varied in one manner and some in another; both forms having derived certain
special, but nearly equal advantages, from their differently shaped organs.

It is not known that male crustaceans fight together for the possession of
the females, but it is probably the case; for with most animals when the
male is larger than the female, he seems to owe his greater size to his
ancestors having fought with other males during many generations. In most
of the orders, especially in the highest or the Brachyura, the male is
larger than the female; the parasitic genera, however, in which the sexes
follow different habits of life, and most of the Entomostraca must be
excepted. The chelae of many crustaceans are weapons well adapted for
fighting. Thus when a Devil-crab (Portunus puber) was seen by a son of Mr.
Bate fighting with a Carcinus maenas, the latter was soon thrown on its
back, and had every limb torn from its body. When several males of a
Brazilian Gelasimus, a species furnished with immense pincers, were placed
together in a glass vessel by Fritz Muller, they mutilated and killed one
another. Mr. Bate put a large male Carcinus maenas into a pan of water,
inhabited by a female which was paired with a smaller male; but the latter
was soon dispossessed. Mr. Bate adds, "if they fought, the victory was a
bloodless one, for I saw no wounds." This same naturalist separated a male
sand-skipper (so common on our sea-shores), Gammarus marinus, from its
female, both of whom were imprisoned in the same vessel with many
individuals of the same species. The female, when thus divorced, soon
joined the others. After a time the male was put again into the same
vessel; and he then, after swimming about for a time, dashed into the
crowd, and without any fighting at once took away his wife. This fact
shews that in the Amphipoda, an order low in the scale, the males and
females recognise each other, and are mutually attached.

The mental powers of the Crustacea are probably higher than at first sight
appears probable. Any one who tries to catch one of the shore-crabs, so
common on tropical coasts, will perceive how wary and alert they are.
There is a large crab (Birgus latro), found on coral islands, which makes a
thick bed of the picked fibres of the cocoa-nut, at the bottom of a deep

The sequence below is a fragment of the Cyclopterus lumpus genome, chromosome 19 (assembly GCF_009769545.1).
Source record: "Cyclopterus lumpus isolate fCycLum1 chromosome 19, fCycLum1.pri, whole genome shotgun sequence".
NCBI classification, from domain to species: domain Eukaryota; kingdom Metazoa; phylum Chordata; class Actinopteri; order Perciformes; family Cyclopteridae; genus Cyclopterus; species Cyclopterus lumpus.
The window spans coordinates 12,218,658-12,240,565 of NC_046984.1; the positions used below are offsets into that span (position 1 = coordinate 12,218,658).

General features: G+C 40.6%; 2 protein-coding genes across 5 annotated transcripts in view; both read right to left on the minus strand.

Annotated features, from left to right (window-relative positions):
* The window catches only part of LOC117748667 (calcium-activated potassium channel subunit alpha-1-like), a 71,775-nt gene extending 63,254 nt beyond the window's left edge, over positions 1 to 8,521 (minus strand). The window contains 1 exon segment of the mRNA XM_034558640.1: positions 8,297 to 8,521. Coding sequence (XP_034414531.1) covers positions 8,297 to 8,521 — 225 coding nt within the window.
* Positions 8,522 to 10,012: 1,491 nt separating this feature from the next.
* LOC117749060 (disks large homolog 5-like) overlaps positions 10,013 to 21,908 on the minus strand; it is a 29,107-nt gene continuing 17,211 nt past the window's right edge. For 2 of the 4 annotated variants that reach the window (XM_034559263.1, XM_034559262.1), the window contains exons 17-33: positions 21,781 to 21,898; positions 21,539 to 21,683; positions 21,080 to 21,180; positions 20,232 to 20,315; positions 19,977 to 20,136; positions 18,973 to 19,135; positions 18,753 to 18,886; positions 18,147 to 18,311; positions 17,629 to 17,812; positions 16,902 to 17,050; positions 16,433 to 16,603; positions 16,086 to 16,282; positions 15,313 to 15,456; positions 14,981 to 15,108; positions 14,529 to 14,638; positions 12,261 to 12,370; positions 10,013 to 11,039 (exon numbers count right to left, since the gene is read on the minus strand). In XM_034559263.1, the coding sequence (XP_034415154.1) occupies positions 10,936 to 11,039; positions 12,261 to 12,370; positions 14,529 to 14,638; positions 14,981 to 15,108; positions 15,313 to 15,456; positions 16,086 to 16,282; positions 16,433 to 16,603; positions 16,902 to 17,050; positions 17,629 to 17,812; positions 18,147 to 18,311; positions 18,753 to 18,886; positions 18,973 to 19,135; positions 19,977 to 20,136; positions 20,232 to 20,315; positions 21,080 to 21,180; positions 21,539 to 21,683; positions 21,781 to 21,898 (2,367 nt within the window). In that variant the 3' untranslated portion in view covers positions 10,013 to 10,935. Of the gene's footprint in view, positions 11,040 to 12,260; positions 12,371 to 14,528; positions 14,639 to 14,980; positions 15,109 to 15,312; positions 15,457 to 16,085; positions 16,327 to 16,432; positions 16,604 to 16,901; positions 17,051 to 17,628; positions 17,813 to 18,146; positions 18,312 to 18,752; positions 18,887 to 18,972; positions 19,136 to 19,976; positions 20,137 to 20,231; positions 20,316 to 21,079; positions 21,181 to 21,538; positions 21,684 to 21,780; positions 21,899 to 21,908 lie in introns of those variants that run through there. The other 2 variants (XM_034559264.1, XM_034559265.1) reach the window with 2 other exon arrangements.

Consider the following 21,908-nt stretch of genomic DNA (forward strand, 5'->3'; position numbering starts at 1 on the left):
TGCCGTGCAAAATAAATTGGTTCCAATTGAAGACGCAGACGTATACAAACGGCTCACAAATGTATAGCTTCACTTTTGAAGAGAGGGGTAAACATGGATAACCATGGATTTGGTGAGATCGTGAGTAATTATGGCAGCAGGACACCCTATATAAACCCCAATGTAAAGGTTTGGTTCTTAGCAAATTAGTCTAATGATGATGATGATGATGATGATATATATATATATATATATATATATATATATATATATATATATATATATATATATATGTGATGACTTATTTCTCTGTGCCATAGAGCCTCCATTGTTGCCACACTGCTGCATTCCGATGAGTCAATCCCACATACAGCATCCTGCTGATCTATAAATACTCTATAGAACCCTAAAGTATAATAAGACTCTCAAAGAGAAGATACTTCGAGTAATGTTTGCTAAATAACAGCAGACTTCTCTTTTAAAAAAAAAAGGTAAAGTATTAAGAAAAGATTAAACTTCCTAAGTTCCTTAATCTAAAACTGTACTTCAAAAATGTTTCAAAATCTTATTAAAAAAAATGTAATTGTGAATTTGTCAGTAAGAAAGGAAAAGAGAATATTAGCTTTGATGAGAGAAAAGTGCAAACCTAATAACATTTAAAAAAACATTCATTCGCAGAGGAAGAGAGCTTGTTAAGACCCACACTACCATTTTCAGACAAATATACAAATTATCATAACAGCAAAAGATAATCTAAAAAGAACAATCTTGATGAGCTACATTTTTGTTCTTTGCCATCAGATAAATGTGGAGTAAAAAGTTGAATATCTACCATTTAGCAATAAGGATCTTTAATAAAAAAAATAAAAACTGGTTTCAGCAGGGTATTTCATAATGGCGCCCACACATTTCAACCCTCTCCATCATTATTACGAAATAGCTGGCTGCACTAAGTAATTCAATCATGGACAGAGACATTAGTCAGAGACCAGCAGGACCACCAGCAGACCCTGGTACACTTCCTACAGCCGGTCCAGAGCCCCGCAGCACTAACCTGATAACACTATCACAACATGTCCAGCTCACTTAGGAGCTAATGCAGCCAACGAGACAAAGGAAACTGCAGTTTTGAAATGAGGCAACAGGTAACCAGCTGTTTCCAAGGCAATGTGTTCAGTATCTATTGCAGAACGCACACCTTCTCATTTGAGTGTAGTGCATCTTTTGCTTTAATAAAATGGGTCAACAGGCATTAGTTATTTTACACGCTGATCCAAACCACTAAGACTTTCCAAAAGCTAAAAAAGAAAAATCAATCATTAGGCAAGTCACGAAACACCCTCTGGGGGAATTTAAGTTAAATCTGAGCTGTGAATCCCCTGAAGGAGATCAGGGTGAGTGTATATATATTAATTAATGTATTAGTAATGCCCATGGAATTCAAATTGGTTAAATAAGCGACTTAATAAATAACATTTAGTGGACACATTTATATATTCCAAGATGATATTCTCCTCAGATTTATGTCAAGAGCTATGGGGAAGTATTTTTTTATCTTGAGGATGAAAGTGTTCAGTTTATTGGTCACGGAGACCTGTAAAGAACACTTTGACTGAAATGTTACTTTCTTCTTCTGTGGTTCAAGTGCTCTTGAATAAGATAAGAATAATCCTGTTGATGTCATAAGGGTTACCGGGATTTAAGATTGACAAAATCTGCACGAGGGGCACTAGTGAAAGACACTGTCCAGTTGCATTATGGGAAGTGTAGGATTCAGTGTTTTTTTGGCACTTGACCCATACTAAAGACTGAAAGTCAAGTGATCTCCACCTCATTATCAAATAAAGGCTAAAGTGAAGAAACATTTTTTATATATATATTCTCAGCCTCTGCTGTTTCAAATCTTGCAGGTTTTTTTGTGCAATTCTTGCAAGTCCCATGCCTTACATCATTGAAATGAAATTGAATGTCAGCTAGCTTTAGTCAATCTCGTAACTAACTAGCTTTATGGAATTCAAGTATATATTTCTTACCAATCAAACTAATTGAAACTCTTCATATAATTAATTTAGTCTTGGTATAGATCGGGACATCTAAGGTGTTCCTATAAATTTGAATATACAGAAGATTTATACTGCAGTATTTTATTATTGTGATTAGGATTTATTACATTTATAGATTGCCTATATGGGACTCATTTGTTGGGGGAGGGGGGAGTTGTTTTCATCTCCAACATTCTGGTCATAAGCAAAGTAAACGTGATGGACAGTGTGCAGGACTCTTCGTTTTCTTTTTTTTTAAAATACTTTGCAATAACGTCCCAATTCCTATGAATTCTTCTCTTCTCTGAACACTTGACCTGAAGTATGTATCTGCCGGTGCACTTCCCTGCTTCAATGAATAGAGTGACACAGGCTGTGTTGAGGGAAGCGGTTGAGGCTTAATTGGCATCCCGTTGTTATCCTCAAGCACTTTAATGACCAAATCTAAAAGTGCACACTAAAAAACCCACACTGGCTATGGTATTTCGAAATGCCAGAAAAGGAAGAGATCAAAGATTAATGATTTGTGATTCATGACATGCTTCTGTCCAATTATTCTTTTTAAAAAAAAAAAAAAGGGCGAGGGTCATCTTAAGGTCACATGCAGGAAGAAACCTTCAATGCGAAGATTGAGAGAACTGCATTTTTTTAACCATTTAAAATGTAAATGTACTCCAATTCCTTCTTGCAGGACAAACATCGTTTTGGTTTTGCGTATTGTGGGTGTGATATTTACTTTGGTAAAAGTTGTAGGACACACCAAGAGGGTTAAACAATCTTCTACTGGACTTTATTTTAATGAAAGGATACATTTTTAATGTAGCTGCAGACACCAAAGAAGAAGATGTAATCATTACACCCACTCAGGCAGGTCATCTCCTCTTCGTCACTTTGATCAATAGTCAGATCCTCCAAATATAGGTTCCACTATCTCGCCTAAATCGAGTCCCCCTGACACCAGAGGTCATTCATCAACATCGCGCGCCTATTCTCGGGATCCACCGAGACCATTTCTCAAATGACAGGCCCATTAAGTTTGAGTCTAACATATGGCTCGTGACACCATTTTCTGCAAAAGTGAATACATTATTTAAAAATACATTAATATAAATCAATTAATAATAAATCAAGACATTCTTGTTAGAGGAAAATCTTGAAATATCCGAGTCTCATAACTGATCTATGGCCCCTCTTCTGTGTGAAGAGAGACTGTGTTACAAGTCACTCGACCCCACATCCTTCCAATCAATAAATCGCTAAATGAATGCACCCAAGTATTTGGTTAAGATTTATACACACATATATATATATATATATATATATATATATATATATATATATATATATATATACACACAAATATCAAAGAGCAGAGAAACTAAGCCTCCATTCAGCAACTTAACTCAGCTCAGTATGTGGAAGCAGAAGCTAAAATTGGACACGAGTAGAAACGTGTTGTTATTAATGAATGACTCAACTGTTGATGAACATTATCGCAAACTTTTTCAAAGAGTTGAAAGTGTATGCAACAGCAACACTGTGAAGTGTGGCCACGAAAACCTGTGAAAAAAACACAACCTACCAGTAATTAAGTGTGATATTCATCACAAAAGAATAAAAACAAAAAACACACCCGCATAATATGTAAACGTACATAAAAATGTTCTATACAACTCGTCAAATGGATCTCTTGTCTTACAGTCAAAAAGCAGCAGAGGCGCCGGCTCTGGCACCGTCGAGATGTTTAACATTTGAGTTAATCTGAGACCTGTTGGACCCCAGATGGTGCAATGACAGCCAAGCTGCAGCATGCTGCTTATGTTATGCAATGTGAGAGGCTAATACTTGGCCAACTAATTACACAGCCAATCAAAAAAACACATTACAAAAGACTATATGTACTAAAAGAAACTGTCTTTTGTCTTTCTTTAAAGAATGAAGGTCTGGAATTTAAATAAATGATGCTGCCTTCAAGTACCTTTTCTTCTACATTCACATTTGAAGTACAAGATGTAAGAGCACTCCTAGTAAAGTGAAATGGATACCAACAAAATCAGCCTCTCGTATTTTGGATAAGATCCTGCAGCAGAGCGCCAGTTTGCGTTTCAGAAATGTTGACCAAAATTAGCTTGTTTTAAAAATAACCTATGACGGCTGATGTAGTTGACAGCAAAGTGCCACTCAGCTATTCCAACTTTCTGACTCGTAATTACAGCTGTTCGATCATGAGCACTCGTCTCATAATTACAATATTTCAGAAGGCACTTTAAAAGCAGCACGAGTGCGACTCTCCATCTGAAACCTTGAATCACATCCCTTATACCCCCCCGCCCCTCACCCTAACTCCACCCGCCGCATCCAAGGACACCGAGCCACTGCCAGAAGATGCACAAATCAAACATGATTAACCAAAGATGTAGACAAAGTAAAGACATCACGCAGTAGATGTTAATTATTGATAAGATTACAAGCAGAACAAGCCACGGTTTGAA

burrow. It feeds on the fallen fruit of this tree by tearing off the husk,
fibre by fibre; and it always begins at that end where the three eye-like
depressions are situated. It then breaks through one of these eyes by
hammering with its heavy front pincers, and turning round, extracts the
albuminous core with its narrow posterior pincers. But these actions are
probably instinctive, so that they would be performed as well by a young
animal as by an old one. The following case, however, can hardly be so
considered: a trustworthy naturalist, Mr. Gardner (14. 'Travels in the
Interior of Brazil,' 1846, p. 111. I have given, in my 'Journal of
Researches,' p. 463, an account of the habits of the Birgus.), whilst
watching a shore-crab (Gelasimus) making its burrow, threw some shells
towards the hole. One rolled in, and three other shells remained within a
few inches of the mouth. In about five minutes the crab brought out the
shell which had fallen in, and carried it away to a distance of a foot; it
then saw the three other shells lying near, and evidently thinking that
they might likewise roll in, carried them to the spot where it had laid the
first. It would, I think, be difficult to distinguish this act from one
performed by man by the aid of reason.

Mr. Bate does not know of any well-marked case of difference of colour in
the two sexes of our British crustaceans, in which respect the sexes of the
higher animals so often differ. In some cases, however, the males and
females differ slightly in tint, but Mr. Bate thinks not more than may be